Lewisias -on-bench

3-year old Lewisia ‘tweedyi’ in clay pots at home on the sand plunge bench

L tweedyi roots

Out of the sand with roots showing

So should any of this be of the slightest concern to rock gardeners and plant lovers?  Probably not, but rest assured I will never refer to this plant as Tweedy’s pussypaws (ugh). One thing is certain, Frank Tweedy — a topographic engineer and plant collector for the USGS — is credited for putting this northwest native on the horticultural map in 1882, when climbed Mt. Stuart near Wenatchee, Washington. For more on Frank Tweedy’s horticultural achievements, read this post.

So if you’ve read this far, check out this picture of tweddyi’s long root system, which ensures this plant its longevity and adaptability to the rocky scree-like soils of its home in the mountains.

Imagine coming across this little beauty while hiking around Icicle Creek Ridge near Leavenworth.  Although I have yet to see it in the wild, this is the first time I can claim to have watched it go from seedling to flower.

My seed came from Alan Bradshaw, proprietor of Alplains (Alpine Plants on the Plains), in Kiowa Colorado.  Alan collected the seed in 2009, while on one of his many far ranging trips around the west. In the 2010 Alplains catalog he remarked on taxonomy, “Some botanists regard this species worthy of its own genus given seed differences and its refusal to cross with other Lewisia species.”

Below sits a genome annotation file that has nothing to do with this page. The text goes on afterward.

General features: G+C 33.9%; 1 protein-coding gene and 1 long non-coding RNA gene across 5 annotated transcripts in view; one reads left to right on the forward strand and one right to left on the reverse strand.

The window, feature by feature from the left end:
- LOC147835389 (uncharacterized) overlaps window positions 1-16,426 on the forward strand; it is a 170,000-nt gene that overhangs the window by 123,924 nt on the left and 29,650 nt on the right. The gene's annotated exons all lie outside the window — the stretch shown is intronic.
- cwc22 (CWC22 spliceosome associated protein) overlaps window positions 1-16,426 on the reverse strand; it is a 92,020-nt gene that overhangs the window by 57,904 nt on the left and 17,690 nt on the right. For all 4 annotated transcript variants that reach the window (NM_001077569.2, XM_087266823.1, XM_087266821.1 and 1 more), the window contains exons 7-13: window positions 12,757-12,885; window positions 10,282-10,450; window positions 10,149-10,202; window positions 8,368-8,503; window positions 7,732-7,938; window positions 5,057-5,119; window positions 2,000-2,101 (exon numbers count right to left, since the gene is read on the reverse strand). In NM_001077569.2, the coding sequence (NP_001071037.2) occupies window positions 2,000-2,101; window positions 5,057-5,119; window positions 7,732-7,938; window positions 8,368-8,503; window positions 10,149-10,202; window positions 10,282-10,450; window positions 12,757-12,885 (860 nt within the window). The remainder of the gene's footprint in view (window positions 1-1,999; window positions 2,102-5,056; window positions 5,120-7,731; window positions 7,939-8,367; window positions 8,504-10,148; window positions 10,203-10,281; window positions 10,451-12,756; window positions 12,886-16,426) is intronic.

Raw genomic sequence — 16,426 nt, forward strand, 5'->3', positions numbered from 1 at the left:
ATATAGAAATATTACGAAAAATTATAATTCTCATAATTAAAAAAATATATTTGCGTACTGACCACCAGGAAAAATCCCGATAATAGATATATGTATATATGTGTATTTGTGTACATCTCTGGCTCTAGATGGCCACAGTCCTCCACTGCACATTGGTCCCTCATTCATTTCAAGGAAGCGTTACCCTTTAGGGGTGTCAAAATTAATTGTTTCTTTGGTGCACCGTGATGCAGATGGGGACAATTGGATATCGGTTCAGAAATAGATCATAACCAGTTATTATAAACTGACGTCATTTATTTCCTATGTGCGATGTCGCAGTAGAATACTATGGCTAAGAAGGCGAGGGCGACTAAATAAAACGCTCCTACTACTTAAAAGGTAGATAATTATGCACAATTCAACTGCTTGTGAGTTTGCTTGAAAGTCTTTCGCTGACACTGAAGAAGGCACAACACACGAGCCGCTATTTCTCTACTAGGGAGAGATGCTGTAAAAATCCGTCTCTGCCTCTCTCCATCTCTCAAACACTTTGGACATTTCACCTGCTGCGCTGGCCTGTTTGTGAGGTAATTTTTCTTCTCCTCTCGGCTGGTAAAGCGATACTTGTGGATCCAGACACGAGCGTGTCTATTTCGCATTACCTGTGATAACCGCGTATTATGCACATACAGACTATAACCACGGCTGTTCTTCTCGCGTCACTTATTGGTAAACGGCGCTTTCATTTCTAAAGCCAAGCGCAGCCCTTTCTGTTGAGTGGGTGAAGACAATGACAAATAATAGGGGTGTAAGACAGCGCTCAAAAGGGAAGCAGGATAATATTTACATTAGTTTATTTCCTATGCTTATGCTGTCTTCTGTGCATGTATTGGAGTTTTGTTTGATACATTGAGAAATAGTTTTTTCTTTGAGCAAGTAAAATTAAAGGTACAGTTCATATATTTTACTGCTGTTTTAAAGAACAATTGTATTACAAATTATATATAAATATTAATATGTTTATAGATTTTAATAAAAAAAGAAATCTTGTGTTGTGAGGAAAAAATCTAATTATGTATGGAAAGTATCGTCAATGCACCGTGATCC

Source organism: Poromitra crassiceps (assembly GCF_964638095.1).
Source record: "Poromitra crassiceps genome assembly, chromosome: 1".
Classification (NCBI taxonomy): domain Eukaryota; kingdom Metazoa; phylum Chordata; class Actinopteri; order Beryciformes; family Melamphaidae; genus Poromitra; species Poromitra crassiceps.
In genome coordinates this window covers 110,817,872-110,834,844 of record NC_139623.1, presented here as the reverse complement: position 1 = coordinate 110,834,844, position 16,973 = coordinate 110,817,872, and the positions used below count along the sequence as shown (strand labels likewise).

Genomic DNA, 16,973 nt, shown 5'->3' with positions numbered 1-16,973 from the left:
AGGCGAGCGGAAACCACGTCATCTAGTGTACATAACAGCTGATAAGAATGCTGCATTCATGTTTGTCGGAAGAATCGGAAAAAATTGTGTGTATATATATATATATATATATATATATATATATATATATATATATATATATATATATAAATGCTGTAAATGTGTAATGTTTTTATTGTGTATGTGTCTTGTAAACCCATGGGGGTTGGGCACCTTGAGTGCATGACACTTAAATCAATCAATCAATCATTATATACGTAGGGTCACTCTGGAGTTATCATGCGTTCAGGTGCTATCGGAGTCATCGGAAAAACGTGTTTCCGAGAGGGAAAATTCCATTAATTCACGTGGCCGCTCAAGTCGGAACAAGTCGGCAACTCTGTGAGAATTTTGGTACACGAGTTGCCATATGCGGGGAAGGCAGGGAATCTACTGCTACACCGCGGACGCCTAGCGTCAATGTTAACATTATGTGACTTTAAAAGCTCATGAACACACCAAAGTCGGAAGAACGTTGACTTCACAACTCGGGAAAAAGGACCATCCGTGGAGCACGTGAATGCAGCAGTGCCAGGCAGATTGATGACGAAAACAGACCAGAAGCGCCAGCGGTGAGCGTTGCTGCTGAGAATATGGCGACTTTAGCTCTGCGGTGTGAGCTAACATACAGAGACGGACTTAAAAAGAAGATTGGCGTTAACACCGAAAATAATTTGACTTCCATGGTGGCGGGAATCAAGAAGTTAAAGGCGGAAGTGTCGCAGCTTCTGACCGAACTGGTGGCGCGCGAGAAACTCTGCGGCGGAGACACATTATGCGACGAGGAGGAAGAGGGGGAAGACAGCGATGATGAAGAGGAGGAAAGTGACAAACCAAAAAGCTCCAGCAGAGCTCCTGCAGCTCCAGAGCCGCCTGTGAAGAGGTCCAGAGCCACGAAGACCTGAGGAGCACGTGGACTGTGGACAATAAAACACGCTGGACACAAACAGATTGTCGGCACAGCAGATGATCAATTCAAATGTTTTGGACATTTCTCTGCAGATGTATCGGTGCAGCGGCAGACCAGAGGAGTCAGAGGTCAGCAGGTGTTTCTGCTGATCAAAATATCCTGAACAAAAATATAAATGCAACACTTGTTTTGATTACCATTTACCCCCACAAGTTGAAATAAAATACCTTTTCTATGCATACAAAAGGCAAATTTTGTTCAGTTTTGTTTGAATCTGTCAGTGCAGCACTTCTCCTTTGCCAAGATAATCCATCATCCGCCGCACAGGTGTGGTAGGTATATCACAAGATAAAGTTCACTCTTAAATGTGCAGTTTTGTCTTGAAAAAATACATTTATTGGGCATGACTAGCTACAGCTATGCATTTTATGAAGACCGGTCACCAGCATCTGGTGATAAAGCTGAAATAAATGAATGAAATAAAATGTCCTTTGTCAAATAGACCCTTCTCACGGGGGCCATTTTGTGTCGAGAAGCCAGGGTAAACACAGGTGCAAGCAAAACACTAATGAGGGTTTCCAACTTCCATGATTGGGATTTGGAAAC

For more on the history of Tweedy’s Bitterroot, see my previous post.

Lewisia tweedyi: Queen of the Genus

Frank Tweedy, the eponymous discoverer of Lewisia tweedyi, collected plants while working for the US Geological Survey in Montana, Idaho and Washington. He’s reputed to have collected the Lewisia that bears his name while working on a railroad survey near Mt. Stuart in the Wenatchee mountains.

The tweedyi bloom — far more subdued than the rich (some might even say gaudy) colors of the various Lewisia cotyledon hybrids found in the nursery trade — ranges from pastel shades of peachy pink peach to a deep rich pink contrasting with shades of orange yellowish apricot.

While nothing compares to stumbling on this beauty in its natural habitat while hiking in the mountains around Leavenworth, Washington; a close second may be enjoying the bloom daily on a specimen in a clay pot.

Seattle plantsman, alpine authority and author, Roy Davidson, writing in the 1970’s described the color range eloquently, especially the variations found in the wild:

“this is almost invariably a lovely pastel peach color, the result of a pink wash of pigmentation over a basic background of soft lemon-yellow; often variable in the same flower over its life span of a few days, usually deepening appreciably.  Sometimes the blush is evident only concentrated on the margins, thus leaving a lemon or quite greenish star or eye effect in the center of the blossom with a fluff of yellow stamens in its center, but on occasion, in wild plants the pink fails to develop, and the result is, of course, a fragile beauty in crisp lemony-citron, with yellow boss to match. Now, in cultivation, has emerged the other extreme, those with none of the minimum of the yellow basic color, so that the total effect is a pastel pink of great beauty.”

(noted in the Bulletin of the Alpine Garden Club of British Columbia, February 1973)


Whether it’s reputation for being difficult to manage in cultivation is deserved or not, it’s toughness, like most mountain dwelling plants, is a startling fact. Years ago, I had one in a clay pot under an eave and lost track of it for at least 18 months.

Discovering it in a shriveled state under some brush in early in spring I revived it with a deep watering.  It recovered and made a single weak looking bloom that year.  With some minimal care, it continues to bloom nicely every spring.  A critical key to pot cultivation is letting it dry out after blooming subsides, keeping it dry all summer and relatively dry all winter.